FDA Approves Glucarpidase to Reduce Toxic Methotrexate Levels

Roxanne Nelson

Disclosures

January 17, 2012

January 17, 2012 — The US Food and Drug Administration (FDA) has approved glucarpidase (Voraxaze, BTG International Inc) as a treatment for the rapid and sustained reduction of toxic methotrexate levels due to impaired renal function.

Methotrexate, a common chemotherapeutic agent, is often given in high doses to treat or prevent the recurrence of a number of malignancies, including leukemia, lymphoma, and osteosarcoma. Normally excreted by the kidneys, patients may be at risk for methotrexate toxicity if their renal function is impaired or if they have evidence of delayed methotrexate elimination.

"Prolonged exposure to high levels of methotrexate can result in kidney and liver damage, severe mouth sores, damage to the lining of the intestine, skin rashes, and death due to low blood counts," said Richard Pazdur, MD, director of the Office of Hematology and Oncology Products in the FDA’s Center for Drug Evaluation and Research, in a statement. "Voraxaze is an important new treatment option for cancer patients aimed at preventing these toxicities associated with sustained high levels of methotrexate."

Glucarpidase is a recombinant enzyme that is able to rapidly decrease serum levels of methotrexate and thus reduce its concentration in most patients to below the threshold for serious toxicity. It lowers systemic methotrexate levels by rapidly causing methotrexate to convert to glutamate and 4-deoxy-4-amino-N 10-methylpteroic acid (DAMPA). Compared with methotrexate, DAMPA is 25 to 100 times less potent an inhibitor of dihydrofolate reductase (DHFR) and is significantly less cytotoxic.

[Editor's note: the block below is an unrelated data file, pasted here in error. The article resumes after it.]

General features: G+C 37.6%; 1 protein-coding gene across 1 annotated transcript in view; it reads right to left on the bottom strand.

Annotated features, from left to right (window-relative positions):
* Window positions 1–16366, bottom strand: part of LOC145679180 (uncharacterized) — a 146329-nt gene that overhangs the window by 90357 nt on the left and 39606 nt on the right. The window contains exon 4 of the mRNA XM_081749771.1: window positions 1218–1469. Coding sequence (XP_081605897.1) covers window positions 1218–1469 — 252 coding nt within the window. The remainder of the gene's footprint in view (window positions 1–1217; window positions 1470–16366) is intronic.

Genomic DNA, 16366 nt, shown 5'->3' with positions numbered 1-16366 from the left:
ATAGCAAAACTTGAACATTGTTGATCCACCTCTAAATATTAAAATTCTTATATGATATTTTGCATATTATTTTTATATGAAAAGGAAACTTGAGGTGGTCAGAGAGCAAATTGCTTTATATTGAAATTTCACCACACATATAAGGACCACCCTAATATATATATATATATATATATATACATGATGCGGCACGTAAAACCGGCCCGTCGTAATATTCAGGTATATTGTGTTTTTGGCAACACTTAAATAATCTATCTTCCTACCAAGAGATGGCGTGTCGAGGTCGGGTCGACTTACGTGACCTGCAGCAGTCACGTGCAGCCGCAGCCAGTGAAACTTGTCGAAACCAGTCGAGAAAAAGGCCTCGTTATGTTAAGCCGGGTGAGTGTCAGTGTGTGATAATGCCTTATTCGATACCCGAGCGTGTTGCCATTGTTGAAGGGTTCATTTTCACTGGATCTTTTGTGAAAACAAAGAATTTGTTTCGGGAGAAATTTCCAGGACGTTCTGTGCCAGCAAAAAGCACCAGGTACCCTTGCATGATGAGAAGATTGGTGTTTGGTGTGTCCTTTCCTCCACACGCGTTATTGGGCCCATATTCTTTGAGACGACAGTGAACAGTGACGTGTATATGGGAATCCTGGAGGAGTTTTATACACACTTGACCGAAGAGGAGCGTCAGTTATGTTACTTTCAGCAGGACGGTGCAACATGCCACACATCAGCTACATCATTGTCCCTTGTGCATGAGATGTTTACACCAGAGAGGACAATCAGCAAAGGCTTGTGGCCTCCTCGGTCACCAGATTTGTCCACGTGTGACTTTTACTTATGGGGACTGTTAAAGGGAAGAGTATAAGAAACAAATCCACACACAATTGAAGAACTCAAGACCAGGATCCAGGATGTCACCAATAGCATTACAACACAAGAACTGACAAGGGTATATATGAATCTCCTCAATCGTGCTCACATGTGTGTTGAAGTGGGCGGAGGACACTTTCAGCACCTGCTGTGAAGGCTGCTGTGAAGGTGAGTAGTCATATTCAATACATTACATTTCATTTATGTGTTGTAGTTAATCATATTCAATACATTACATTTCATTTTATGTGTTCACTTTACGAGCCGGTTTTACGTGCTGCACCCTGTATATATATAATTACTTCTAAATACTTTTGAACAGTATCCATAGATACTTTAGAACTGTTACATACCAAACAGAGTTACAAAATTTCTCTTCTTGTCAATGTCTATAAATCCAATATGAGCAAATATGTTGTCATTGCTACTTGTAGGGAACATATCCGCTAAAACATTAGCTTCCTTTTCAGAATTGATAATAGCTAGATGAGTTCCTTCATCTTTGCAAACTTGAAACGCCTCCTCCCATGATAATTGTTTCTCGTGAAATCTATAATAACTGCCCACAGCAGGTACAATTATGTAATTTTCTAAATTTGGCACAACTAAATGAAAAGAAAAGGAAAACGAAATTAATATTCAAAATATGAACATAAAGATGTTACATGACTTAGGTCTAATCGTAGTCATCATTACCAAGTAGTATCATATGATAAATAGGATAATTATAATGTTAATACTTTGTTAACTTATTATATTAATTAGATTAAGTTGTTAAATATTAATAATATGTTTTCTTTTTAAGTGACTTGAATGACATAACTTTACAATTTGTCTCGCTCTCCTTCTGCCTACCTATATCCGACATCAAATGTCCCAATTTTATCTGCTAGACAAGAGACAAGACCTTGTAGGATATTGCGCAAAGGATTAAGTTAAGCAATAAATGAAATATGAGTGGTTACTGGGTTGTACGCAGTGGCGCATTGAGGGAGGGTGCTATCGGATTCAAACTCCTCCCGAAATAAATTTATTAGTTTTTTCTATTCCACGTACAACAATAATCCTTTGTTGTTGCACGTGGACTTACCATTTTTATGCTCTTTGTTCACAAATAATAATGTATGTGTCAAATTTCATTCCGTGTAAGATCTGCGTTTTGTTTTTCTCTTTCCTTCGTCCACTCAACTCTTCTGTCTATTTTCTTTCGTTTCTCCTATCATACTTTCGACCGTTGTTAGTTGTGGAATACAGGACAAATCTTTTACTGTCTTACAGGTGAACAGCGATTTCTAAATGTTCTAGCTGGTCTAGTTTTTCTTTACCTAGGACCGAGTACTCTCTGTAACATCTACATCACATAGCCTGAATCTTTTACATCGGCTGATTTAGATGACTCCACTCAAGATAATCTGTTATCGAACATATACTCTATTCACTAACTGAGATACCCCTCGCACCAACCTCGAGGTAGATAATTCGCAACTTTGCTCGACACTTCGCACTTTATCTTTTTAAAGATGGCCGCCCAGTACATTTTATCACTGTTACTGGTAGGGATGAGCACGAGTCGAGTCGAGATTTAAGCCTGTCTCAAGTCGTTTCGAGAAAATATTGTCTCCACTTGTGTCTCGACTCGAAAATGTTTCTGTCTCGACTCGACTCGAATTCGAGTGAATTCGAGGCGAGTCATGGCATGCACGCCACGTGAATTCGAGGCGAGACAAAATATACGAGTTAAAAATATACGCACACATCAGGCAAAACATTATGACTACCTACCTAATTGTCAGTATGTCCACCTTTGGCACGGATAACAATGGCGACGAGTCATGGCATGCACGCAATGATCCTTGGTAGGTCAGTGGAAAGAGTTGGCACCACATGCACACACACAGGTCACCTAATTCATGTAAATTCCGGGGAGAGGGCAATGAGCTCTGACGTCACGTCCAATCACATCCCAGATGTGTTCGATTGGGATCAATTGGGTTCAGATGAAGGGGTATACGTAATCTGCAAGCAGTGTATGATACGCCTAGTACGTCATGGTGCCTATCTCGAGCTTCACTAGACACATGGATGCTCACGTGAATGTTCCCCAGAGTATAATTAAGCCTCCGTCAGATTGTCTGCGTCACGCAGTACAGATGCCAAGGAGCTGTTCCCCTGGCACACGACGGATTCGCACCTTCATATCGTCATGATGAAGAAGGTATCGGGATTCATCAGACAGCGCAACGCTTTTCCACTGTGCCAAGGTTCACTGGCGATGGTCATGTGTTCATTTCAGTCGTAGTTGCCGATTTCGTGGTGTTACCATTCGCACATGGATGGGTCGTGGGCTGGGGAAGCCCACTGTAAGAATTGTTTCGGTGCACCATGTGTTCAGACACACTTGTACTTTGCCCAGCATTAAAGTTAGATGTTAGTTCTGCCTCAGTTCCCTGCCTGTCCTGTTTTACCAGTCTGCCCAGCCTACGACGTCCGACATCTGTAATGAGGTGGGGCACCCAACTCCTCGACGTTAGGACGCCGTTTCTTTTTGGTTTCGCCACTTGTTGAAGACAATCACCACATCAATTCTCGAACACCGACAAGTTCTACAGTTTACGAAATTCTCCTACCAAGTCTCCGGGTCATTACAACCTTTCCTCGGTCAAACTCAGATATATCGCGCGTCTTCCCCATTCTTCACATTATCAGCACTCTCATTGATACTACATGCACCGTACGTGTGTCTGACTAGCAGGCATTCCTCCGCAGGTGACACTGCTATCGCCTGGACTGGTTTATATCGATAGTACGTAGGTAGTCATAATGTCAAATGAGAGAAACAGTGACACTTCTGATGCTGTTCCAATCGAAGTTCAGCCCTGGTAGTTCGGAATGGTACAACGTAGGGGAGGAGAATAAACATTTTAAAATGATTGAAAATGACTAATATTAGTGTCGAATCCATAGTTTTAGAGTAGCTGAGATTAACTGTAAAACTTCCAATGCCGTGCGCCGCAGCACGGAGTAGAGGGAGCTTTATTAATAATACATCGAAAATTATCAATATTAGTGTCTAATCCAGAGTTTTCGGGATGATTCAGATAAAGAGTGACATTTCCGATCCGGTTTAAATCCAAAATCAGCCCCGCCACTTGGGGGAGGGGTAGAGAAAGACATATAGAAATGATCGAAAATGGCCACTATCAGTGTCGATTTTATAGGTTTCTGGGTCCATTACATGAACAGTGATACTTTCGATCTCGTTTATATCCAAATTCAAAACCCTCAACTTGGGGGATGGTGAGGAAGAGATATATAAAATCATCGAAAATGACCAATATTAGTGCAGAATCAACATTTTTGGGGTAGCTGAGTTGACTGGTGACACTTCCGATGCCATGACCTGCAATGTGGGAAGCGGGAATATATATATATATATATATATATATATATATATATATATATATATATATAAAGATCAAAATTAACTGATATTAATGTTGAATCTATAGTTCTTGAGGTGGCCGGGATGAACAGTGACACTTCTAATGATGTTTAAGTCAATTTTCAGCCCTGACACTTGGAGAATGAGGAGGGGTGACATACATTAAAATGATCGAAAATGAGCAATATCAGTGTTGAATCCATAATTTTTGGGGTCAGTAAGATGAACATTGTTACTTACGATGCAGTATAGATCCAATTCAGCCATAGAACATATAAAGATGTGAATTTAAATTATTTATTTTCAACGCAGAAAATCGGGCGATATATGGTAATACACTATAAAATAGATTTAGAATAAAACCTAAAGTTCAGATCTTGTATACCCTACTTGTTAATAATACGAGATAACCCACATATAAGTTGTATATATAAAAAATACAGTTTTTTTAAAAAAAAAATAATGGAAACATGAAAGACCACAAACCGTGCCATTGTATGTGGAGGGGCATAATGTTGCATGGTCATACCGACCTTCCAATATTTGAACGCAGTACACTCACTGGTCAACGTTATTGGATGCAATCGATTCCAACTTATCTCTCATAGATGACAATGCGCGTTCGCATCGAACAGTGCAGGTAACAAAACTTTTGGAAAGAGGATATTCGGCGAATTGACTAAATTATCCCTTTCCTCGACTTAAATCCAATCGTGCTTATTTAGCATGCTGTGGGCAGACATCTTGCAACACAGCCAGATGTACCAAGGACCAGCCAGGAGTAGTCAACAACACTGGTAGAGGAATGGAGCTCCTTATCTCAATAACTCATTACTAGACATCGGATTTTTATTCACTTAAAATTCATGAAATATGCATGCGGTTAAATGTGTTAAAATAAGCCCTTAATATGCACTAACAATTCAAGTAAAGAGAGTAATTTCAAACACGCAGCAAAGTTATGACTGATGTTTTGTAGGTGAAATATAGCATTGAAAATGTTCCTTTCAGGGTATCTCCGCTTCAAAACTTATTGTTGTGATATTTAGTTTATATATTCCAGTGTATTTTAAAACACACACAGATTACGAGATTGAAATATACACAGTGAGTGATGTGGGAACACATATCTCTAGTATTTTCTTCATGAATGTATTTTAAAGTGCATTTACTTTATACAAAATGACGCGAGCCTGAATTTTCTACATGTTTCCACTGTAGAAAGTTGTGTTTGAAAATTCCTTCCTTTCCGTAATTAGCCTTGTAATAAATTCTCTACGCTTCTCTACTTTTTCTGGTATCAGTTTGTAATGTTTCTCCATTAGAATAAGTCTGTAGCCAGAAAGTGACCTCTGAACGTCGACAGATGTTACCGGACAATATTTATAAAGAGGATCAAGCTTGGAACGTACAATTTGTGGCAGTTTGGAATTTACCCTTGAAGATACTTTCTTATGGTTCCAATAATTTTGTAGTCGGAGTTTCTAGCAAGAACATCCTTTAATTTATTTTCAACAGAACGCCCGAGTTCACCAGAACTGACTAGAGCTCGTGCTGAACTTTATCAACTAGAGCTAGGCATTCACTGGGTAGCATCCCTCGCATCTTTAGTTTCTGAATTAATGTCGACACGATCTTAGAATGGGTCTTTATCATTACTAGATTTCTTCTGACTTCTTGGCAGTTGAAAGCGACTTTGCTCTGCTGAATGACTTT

Both DAMPA and glutamate undergo hepatic metabolism, and this provides an alternative route of methotrexate elimination.

Glucarpidase is administered intravenously and has been granted orphan drug status in the United States and the European Union.

In a clinical trial that included 22 patients, administration of glucarpidase decreased the methotrexate level to below a critical level within 15 minutes; levels stayed at that point for 8 days. Of this cohort, 10 patients achieved this standard. Although this result was not observed in all patients, glucarpidase was effective at eliminating 95% of the methotrexate in all patients.

A separate study evaluated the drug's safety in 290 patients who were experiencing high serum levels of methotrexate. The most common adverse events, observed in greater than 1% of patients participating in the trial, included hypotension, headache, nausea, vomiting, flushing, and paraesthesia.

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